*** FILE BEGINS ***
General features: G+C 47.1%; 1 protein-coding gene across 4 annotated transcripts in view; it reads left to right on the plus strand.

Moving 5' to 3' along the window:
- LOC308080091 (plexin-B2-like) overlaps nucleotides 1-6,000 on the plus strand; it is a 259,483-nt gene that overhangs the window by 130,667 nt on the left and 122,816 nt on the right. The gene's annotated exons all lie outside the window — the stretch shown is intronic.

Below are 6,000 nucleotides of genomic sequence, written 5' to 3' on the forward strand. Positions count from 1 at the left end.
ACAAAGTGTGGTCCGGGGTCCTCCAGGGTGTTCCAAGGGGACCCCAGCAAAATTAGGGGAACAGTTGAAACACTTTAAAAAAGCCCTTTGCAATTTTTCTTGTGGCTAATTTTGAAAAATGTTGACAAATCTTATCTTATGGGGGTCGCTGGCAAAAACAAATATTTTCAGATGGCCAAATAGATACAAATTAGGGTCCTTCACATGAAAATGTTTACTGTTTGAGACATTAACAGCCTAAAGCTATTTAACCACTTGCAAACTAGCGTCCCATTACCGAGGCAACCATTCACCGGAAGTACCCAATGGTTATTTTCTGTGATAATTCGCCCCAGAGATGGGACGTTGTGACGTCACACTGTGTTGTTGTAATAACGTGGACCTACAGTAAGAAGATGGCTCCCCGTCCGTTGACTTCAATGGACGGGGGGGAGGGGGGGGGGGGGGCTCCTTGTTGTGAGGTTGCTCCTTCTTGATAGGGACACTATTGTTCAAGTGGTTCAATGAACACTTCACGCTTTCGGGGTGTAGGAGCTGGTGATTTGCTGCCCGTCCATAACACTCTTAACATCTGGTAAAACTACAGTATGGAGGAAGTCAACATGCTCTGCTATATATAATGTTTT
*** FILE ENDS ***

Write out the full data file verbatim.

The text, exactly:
General features: G+C 47.1%; 1 protein-coding gene across 4 annotated transcripts in view; it reads left to right on the plus strand.

Moving 5' to 3' along the window:
- LOC308080091 (plexin-B2-like) overlaps nucleotides 1-6,000 on the plus strand; it is a 259,483-nt gene that overhangs the window by 130,667 nt on the left and 122,816 nt on the right. The gene's annotated exons all lie outside the window — the stretch shown is intronic.

Below are 6,000 nucleotides of genomic sequence, written 5' to 3' on the forward strand. Positions count from 1 at the left end.
ACAAAGTGTGGTCCGGGGTCCTCCAGGGTGTTCCAAGGGGACCCCAGCAAAATTAGGGGAACAGTTGAAACACTTTAAAAAAGCCCTTTGCAATTTTTCTTGTGGCTAATTTTGAAAAATGTTGACAAATCTTATCTTATGGGGGTCGCTGGCAAAAACAAATATTTTCAGATGGCCAAATAGATACAAATTAGGGTCCTTCACATGAAAATGTTTACTGTTTGAGACATTAACAGCCTAAAGCTATTTAACCACTTGCAAACTAGCGTCCCATTACCGAGGCAACCATTCACCGGAAGTACCCAATGGTTATTTTCTGTGATAATTCGCCCCAGAGATGGGACGTTGTGACGTCACACTGTGTTGTTGTAATAACGTGGACCTACAGTAAGAAGATGGCTCCCCGTCCGTTGACTTCAATGGACGGGGGGGAGGGGGGGGGGGGGGCTCCTTGTTGTGAGGTTGCTCCTTCTTGATAGGGACACTATTGTTCAAGTGGTTCAATGAACACTTCACGCTTTCGGGGTGTAGGAGCTGGTGATTTGCTGCCCGTCCATAACACTCTTAACATCTGGTAAAACTACAGTATGGAGGAAGTCAACATGCTCTGCTATATATAATGTTTT